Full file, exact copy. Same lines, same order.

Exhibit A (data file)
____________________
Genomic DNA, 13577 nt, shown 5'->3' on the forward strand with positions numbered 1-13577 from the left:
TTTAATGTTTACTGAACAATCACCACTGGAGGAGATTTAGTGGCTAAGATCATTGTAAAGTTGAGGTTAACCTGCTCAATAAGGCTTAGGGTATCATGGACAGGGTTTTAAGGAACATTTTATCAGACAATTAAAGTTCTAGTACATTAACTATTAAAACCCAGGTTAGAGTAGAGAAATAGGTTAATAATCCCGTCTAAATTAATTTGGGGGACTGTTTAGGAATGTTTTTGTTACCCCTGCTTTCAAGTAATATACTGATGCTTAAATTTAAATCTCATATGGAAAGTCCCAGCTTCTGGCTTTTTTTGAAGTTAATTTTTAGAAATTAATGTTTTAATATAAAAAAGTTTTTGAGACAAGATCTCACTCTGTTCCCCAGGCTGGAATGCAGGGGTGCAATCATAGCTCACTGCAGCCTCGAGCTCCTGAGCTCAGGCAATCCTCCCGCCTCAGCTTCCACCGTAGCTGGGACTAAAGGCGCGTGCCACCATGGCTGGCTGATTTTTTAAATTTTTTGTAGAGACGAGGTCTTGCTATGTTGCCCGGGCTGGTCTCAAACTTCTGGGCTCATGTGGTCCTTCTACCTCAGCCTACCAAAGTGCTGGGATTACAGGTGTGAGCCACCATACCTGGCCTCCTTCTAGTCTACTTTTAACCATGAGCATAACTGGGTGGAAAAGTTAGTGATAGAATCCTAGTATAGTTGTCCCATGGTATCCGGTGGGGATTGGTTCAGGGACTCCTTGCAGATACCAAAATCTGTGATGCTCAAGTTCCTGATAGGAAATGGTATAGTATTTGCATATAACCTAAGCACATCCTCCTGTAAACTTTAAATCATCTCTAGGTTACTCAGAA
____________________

Genomic DNA, 13577 nt, shown 5'->3' on the forward strand with positions numbered 1-13577 from the left:
TTTAATGTTTACTGAACAATCACCACTGGAGGAGATTTAGTGGCTAAGATCATTGTAAAGTTGAGGTTAACCTGCTCAATAAGGCTTAGGGTATCATGGACAGGGTTTTAAGGAACATTTTATCAGACAATTAAAGTTCTAGTACATTAACTATTAAAACCCAGGTTAGAGTAGAGAAATAGGTTAATAATCCCGTCTAAATTAATTTGGGGGACTGTTTAGGAATGTTTTTGTTACCCCTGCTTTCAAGTAATATACTGATGCTTAAATTTAAATCTCATATGGAAAGTCCCAGCTTCTGGCTTTTTTTGAAGTTAATTTTTAGAAATTAATGTTTTAATATAAAAAAGTTTTTGAGACAAGATCTCACTCTGTTCCCCAGGCTGGAATGCAGGGGTGCAATCATAGCTCACTGCAGCCTCGAGCTCCTGAGCTCAGGCAATCCTCCCGCCTCAGCTTCCACCGTAGCTGGGACTAAAGGCGCGTGCCACCATGGCTGGCTGATTTTTTAAATTTTTTGTAGAGACGAGGTCTTGCTATGTTGCCCGGGCTGGTCTCAAACTTCTGGGCTCATGTGGTCCTTCTACCTCAGCCTACCAAAGTGCTGGGATTACAGGTGTGAGCCACCATACCTGGCCTCCTTCTAGTCTACTTTTAACCATGAGCATAACTGGGTGGAAAAGTTAGTGATAGAATCCTAGTATAGTTGTCCCATGGTATCCGGTGGGGATTGGTTCAGGGACTCCTTGCAGATACCAAAATCTGTGATGCTCAAGTTCCTGATAGGAAATGGTATAGTATTTGCATATAACCTAAGCACATCCTCCTGTAAACTTTAAATCATCTCTAGGTTACTCAGAA